‘Kitsch’ had its early beginnings as a term used to describe trite and crass, mass-produced art heavy in melodrama and emotion, ‘art characterised by worthless pretentiousness’. Prominent art theorist Clement Greenberg saw kitsch as a result of the machine age and the era of mass production. Ease of production and a disconnection from cultural sources had produced an empty art form, an “ersatz culture”, one that overstates themes with nauseous superficiality and containing no profound meaning. In order for ‘kitsch’ to exist, says Greenberg there must exist a “fully matured cultural tradition” from which signs and technique can be plundered, usually in low quality mass-produced knock offs. Kitsch reproduces the most obvious signs to deliver “vicarious experience and faked sensations”. In other words Kitsch promises cheap thrills as a hollow shell of “genuine art”. While not Greenberg’s ‘genuine art’ the original splatter paintwork, like many styles of street art and graffiti, enters public consciousness. As a signifier of a particular era in Taiwan’s history – when rustic pragmatism overruled concerns of fashion and appearance, the reproduction splatter paintwork is, like most kitsch, loaded with nostalgia.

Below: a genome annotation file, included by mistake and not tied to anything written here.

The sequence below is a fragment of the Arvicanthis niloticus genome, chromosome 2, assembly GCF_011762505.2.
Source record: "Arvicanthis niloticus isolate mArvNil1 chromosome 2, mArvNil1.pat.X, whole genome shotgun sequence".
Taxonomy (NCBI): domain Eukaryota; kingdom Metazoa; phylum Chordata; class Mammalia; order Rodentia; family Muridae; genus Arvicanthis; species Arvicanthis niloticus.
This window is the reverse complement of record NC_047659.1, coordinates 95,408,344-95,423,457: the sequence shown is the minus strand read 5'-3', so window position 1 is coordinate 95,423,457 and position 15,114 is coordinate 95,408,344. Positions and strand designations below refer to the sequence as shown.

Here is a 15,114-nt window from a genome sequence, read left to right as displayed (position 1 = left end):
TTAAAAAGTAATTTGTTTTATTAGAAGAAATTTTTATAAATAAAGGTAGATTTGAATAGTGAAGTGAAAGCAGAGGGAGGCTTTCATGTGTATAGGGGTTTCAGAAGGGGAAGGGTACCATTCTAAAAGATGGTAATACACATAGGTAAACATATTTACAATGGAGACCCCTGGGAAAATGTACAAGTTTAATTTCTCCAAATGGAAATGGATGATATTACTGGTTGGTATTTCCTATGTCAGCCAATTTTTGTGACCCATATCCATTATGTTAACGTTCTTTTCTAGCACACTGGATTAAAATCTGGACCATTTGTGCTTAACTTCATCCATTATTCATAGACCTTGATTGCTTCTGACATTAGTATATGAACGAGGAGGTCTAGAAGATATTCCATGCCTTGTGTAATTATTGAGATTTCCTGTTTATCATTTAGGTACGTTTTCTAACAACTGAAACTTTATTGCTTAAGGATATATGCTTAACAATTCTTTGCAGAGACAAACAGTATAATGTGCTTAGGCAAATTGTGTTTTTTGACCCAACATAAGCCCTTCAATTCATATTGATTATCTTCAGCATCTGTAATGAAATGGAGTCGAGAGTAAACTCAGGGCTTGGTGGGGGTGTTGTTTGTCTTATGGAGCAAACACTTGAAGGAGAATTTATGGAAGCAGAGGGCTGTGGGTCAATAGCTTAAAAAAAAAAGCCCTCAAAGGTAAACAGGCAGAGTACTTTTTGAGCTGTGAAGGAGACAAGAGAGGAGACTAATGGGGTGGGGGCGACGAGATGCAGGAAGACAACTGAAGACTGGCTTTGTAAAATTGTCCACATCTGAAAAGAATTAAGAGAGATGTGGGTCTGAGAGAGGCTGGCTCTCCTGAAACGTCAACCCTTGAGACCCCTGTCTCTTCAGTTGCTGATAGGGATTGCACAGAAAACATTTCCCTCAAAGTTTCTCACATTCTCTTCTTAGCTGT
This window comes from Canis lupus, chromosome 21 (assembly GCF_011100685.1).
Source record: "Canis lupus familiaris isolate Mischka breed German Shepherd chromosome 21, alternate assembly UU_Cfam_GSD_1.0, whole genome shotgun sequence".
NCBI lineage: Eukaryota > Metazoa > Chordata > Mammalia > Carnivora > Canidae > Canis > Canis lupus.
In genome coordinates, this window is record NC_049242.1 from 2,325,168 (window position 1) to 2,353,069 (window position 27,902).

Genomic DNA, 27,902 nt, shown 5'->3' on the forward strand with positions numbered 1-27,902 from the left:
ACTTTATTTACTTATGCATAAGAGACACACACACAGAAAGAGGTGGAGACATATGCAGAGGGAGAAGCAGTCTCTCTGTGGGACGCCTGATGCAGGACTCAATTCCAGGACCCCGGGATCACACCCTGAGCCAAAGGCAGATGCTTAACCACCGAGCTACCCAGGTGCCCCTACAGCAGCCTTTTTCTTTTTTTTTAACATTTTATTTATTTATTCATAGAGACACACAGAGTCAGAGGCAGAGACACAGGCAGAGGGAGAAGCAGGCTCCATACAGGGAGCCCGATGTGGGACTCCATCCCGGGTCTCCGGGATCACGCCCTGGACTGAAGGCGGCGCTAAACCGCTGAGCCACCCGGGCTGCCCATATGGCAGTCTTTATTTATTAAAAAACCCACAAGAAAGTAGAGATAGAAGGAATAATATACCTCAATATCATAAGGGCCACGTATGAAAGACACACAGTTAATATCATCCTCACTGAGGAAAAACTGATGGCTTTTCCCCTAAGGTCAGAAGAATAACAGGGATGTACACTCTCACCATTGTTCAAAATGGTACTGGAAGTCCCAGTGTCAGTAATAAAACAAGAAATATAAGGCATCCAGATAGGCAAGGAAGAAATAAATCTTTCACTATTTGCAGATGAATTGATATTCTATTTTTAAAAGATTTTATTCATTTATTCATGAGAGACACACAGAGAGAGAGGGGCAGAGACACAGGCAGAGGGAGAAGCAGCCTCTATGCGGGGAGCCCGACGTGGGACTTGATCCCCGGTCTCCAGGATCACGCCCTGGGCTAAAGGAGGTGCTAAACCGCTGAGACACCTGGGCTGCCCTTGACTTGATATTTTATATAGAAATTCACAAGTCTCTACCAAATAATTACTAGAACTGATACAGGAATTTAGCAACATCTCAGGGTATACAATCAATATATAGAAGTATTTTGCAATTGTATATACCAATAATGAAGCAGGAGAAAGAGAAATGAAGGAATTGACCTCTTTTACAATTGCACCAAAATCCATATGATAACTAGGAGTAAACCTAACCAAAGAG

The cultures of ‘Punk’, ‘Street’ and ‘Grunge’ are heavily imbued with a DIY aesthetic. When blended with nostalgia through marketing, they are signs that give the consumer access to cultural cache involving ‘rebellion’, ‘individualism’ and ‘risk-taking’ without having to actually engage in any such real action. The glossy splattered-painted scooter is presented as a sign (which may well trigger nostalgic associations) that the consumer is buying as well as a mode of transport.